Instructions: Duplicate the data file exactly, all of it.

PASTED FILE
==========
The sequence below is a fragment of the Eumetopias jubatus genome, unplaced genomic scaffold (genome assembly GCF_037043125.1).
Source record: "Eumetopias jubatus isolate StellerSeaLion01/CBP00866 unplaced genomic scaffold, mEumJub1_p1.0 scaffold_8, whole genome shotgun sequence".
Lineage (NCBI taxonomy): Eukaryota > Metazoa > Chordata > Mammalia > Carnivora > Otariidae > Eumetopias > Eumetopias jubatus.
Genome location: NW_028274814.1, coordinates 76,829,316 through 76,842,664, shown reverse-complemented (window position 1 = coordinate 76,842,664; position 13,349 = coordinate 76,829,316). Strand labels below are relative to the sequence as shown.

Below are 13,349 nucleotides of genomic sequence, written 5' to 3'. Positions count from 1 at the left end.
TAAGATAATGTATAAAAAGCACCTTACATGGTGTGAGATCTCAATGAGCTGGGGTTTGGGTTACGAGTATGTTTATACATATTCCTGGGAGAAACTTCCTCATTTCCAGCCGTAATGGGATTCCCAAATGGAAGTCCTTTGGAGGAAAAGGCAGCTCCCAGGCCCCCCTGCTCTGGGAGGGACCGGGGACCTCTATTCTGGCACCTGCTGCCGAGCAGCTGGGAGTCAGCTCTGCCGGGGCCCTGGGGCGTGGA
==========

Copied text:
The sequence below is a fragment of the Eumetopias jubatus genome, unplaced genomic scaffold (genome assembly GCF_037043125.1).
Source record: "Eumetopias jubatus isolate StellerSeaLion01/CBP00866 unplaced genomic scaffold, mEumJub1_p1.0 scaffold_8, whole genome shotgun sequence".
Lineage (NCBI taxonomy): Eukaryota > Metazoa > Chordata > Mammalia > Carnivora > Otariidae > Eumetopias > Eumetopias jubatus.
Genome location: NW_028274814.1, coordinates 76,829,316 through 76,842,664, shown reverse-complemented (window position 1 = coordinate 76,842,664; position 13,349 = coordinate 76,829,316). Strand labels below are relative to the sequence as shown.

Below are 13,349 nucleotides of genomic sequence, written 5' to 3'. Positions count from 1 at the left end.
TAAGATAATGTATAAAAAGCACCTTACATGGTGTGAGATCTCAATGAGCTGGGGTTTGGGTTACGAGTATGTTTATACATATTCCTGGGAGAAACTTCCTCATTTCCAGCCGTAATGGGATTCCCAAATGGAAGTCCTTTGGAGGAAAAGGCAGCTCCCAGGCCCCCCTGCTCTGGGAGGGACCGGGGACCTCTATTCTGGCACCTGCTGCCGAGCAGCTGGGAGTCAGCTCTGCCGGGGCCCTGGGGCGTGGA